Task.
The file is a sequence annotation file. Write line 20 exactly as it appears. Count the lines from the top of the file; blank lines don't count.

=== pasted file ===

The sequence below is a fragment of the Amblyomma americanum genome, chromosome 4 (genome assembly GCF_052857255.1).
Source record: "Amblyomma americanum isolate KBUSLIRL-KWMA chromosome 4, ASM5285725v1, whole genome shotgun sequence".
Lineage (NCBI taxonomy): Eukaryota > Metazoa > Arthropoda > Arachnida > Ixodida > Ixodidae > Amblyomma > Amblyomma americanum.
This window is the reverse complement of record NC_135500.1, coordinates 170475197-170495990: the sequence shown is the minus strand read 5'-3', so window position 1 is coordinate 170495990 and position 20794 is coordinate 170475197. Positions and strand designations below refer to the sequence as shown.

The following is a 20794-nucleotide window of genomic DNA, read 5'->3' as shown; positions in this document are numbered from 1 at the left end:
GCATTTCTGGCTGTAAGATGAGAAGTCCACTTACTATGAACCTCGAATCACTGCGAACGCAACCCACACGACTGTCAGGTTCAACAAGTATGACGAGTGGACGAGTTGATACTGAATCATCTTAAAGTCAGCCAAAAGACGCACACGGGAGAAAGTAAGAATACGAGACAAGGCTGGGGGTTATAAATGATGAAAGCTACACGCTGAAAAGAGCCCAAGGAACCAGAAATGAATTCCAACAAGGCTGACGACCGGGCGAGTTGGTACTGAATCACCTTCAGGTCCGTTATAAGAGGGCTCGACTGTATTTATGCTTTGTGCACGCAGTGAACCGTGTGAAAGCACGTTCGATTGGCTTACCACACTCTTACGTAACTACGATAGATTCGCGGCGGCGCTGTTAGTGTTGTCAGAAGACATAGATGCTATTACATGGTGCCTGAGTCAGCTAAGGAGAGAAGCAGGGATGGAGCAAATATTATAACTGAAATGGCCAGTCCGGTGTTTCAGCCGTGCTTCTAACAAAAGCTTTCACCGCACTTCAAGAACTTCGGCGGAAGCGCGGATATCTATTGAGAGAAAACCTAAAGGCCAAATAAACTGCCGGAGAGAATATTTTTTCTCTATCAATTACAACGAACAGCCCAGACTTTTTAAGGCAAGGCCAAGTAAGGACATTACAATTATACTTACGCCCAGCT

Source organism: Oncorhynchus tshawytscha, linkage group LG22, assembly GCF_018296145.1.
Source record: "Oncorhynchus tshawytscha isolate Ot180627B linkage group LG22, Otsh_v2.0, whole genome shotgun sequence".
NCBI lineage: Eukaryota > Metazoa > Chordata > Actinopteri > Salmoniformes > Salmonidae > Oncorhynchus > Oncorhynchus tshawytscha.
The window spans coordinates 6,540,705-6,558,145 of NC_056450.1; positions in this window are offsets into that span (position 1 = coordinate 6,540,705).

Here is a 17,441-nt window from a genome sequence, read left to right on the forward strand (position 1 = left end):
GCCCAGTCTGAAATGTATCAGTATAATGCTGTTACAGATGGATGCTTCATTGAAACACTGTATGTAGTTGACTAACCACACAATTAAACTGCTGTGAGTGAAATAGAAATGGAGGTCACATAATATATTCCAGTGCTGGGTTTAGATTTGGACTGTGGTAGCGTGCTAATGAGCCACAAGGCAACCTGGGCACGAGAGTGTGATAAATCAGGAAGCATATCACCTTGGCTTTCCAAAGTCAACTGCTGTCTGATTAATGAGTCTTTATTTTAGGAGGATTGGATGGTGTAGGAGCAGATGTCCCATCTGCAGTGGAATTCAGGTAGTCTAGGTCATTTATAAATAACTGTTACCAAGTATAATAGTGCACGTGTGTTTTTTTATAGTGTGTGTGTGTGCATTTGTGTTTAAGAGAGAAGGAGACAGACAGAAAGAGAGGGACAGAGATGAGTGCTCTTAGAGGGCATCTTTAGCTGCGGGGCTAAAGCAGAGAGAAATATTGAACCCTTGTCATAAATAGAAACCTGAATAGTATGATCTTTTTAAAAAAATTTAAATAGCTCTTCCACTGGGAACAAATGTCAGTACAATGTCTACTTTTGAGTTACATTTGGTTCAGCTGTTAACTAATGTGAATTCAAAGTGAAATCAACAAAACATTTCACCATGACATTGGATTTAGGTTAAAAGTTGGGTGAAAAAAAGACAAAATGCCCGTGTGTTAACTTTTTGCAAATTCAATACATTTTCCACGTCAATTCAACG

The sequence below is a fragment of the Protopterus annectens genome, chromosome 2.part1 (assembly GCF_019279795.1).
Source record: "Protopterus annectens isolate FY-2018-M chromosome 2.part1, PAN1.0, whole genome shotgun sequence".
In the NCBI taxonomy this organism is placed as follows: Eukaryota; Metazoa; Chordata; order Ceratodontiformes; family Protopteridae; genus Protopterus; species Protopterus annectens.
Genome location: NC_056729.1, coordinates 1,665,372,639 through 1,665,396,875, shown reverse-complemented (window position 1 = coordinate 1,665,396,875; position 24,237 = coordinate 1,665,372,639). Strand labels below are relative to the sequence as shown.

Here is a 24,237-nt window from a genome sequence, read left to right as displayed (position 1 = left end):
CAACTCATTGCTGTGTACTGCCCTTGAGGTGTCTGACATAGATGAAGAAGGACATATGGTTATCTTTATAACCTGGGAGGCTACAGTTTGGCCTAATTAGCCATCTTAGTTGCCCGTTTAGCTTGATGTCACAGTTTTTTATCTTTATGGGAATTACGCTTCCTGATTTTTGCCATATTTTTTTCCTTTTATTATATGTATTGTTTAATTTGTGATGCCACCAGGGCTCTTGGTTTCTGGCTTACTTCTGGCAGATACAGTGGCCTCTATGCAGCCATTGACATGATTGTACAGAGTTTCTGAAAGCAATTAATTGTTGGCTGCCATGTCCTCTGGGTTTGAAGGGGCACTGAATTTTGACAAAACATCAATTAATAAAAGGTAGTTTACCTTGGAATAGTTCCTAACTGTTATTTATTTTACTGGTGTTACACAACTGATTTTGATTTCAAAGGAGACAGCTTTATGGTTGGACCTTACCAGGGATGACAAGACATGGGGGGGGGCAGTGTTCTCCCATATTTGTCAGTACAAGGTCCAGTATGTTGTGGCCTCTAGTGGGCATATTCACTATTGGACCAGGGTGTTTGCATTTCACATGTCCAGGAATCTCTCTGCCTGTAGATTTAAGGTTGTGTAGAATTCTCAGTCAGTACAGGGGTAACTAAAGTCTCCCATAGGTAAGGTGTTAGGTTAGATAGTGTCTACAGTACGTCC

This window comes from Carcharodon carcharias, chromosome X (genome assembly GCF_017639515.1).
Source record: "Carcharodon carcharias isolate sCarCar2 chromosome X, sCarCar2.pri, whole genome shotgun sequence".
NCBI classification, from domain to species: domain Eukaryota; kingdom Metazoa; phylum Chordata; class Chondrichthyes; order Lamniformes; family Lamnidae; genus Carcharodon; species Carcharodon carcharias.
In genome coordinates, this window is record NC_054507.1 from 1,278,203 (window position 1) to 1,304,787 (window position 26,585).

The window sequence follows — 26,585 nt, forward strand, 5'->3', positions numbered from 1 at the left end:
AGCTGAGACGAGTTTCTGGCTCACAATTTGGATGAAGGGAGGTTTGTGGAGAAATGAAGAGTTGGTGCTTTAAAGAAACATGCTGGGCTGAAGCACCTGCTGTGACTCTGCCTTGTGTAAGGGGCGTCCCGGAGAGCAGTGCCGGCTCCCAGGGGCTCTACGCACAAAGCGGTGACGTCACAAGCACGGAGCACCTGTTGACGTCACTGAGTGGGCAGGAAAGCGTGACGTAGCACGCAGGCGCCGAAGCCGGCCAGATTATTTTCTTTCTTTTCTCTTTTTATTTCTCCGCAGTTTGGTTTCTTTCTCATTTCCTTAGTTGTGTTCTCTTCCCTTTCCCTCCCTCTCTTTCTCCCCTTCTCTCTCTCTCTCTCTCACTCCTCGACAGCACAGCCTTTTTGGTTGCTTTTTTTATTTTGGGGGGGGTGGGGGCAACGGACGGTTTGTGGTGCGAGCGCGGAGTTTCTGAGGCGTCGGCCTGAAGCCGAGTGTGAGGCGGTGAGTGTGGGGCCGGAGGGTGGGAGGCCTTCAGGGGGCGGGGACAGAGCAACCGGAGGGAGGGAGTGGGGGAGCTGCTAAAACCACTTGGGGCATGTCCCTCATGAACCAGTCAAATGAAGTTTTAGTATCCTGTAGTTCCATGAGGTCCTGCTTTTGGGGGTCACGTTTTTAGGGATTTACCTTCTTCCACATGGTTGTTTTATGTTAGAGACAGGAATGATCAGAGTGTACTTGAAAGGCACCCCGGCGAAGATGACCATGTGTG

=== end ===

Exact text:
Source record: "Carcharodon carcharias isolate sCarCar2 chromosome X, sCarCar2.pri, whole genome shotgun sequence".